Author Topic: The phone call (470 words)  (Read 682 times)

Nelodra

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The phone call (470 words)
« on: December 06, 2008, 12:09:26 PM »
This is a part of the same chapter I posted earlier here:
http://www.mywriterscircle.com/index.php?topic=17783.0
This part is being told from Cordelia's POV.

What I'm most concerned about, it the use of the Yiddish/Yinglish in this piece. I need it to help paint Cordelia's cultural background, but... is it easy enough for English readers to understand without having to look up the words in a dictionary?
(I do have a vocabulary list ready to include with the novel, but I'd rather my readers won't have to look up every single word.)

So, does it work?

(And again, corrections to my English are always welcome.  :)  )



They were watching the news when the phone rang. Cordelia flinched. She didn’t expect any phone calls; hardly anyone had her private number anyway. Her father, but he only called once a month, and last time he phoned was hardly two weeks ago. Nathan, but since he’d seen her this morning it was unlikely that he should need to speak to her now. Neil… did he even have her number? Had she given it to him already? She couldn’t remember.

Nushad turned off the volume of the TV and turned on the subtitles, while Soraya got up and handed the phone to Cordelia.

“Hello.”

“Cordelia, bubele, where have you been? I’ve been trying to phone you all week.”

Cordelia’s face turned pale. Something must be wrong. She could hear it in her father’s voice; he sounded worried. Besides, he wouldn’t have been trying to reach her all week for nothing. How was she going to tell him about her accident? She didn’t want to upset him even more.

“I had a little accident, Abba, but I’m fine now.”

“An accident? Oy vey! What happened?”

“I broke my ankle. Nisht geferlich, but vos iz? Why are you calling?”

“It’s your mameh, Cordelia, she had a heart attack last week. And a second one yesterday. She… she’ll have surgery tomorrow. Will you daven for her?”

“I… I’ll try, Abba. For you.”
Cordelia’s face was even paler now, and her voice flat and numb. How could she pray for her mother’s recovery when she honestly didn’t care what would happen to the woman at all?

“Fair enough.”
Her father sighed. “If only things were different and you could love your mameh. She does love you, you know…”

“Abba, please, let’s not talk about that. I’m sorry, but I can’t change my feelings.”
Cordelia bit the nail of her index finger. She had to say something nice; she didn’t want to hurt her father.
“I… I do love you, Abba.”

“I love you too, meydele. You know that, don’t you?”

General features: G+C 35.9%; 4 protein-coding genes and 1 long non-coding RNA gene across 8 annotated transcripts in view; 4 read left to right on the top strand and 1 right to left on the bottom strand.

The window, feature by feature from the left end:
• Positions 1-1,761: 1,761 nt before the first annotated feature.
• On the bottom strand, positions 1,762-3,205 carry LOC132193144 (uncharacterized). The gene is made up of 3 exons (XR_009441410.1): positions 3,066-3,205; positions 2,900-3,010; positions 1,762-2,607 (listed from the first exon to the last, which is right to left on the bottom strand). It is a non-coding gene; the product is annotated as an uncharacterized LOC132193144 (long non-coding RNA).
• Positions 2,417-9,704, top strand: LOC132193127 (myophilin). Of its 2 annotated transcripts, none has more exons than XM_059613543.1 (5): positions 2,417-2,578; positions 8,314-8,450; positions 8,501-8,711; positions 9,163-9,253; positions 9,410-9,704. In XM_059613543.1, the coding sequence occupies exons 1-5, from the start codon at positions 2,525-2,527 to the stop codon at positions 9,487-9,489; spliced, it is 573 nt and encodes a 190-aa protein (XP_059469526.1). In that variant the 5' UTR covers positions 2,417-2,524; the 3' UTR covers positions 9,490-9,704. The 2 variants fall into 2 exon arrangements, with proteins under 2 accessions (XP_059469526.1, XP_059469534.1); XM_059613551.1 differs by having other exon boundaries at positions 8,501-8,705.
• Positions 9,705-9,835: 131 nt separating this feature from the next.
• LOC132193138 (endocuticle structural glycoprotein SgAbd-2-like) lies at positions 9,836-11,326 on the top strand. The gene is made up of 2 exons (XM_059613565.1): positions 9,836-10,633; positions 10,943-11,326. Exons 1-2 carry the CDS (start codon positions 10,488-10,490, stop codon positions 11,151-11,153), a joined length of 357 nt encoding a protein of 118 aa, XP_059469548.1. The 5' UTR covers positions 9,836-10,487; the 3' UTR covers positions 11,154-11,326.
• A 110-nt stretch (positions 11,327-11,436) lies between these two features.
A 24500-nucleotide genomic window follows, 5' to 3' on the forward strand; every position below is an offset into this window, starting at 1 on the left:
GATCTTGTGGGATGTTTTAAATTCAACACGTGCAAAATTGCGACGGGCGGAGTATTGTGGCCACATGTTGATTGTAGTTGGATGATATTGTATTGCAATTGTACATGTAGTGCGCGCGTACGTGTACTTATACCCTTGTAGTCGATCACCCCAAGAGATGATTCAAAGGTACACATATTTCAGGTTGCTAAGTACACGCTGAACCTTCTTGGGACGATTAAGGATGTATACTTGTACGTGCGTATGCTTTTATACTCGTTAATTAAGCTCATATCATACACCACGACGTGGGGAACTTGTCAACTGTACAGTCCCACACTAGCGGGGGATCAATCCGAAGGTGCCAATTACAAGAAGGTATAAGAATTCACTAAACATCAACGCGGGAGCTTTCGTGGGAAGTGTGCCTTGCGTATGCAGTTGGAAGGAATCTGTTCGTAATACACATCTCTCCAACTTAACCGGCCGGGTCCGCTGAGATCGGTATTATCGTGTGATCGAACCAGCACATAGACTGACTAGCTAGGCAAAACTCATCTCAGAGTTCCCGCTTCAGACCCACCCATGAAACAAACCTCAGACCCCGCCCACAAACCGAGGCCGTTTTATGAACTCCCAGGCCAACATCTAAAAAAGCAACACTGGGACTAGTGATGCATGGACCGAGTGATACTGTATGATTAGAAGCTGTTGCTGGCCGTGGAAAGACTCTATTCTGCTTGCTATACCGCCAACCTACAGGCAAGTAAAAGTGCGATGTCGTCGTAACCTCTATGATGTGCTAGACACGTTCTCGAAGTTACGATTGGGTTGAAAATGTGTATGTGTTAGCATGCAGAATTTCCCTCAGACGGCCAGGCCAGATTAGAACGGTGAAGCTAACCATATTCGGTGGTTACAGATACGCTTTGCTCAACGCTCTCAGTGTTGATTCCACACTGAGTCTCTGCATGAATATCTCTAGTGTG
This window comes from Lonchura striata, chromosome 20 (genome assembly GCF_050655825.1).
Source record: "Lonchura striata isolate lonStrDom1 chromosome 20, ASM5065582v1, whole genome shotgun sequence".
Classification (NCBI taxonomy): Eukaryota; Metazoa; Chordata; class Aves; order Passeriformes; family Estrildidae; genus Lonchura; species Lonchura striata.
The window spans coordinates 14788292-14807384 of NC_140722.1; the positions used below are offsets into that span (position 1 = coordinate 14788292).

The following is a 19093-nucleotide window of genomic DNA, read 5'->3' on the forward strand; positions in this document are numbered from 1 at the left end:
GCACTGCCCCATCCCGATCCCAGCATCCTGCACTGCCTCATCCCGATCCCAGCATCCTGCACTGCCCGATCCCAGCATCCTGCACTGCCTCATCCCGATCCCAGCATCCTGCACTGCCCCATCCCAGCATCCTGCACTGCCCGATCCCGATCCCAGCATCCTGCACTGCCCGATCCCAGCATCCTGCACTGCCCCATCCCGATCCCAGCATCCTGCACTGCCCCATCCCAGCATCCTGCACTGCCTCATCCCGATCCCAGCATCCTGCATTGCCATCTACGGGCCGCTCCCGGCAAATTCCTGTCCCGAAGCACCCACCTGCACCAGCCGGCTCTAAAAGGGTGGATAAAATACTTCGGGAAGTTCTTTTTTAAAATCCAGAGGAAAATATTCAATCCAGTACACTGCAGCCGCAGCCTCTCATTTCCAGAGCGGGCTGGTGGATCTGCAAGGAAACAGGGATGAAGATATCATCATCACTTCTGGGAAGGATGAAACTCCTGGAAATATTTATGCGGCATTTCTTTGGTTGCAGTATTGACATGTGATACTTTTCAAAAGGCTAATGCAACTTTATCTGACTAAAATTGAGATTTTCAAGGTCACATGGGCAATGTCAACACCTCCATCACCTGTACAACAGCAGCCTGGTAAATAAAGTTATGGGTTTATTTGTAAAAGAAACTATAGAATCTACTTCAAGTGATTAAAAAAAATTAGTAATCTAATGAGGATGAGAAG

“Yes, Abba.”
Why couldn’t he just keep his mouth shut? She missed her father and would have given anything to have him here with her instead of Nushad and Soraya. Just him, and not her mother, of course.

“Are you sure you’re all right, Cordelia? You sound so… what shall I say… sad and small.”

“Abba…”
She could hardly speak anymore. Tears were pricking behind her eyes and she was struggling to keep them back.
“I can’t tell you now - I’m gants verklempt. Please, don’t ask any further – and don’t tell Mameh. If you’re worried, talk to Hacham. I… I need to hang up the phone. Zay gezunt, Abba.”

Trembling, she put down the receiver. She sighed deeply and buried her head in her hands. No crying, Cordelia, she told herself, no crying.



Offline CarrieSheppard

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Re: The phone call (470 words)
« Reply #1 on: December 06, 2008, 12:25:23 PM »
Some stuff I understood, some I didn't.  What I didn't understand didn't matter, it was either made clear in following (ie the pray word) text or in context.  If this is how the characters speak, then use it.  If the whole book is stuffed like this (sorry Nel - haven't read the other chapters) then I might find it tiresome, but as a snippet to give reality to the dialogue, it works well for me.

Carrie

Nelodra

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Re: The phone call (470 words)
« Reply #2 on: December 06, 2008, 12:30:28 PM »
Thanks, Carrie.  :)

It's just a tiny snippet. This is the first time the father actually featured in the story, and he won't come into play very often. Most of the book is written in plain English.
If I wanted to stuff a book with Yiddish and Yinglish, I should write for strictly Jewish audience - and a lot of them wouldn't like my book. Too much explicit stuff in it.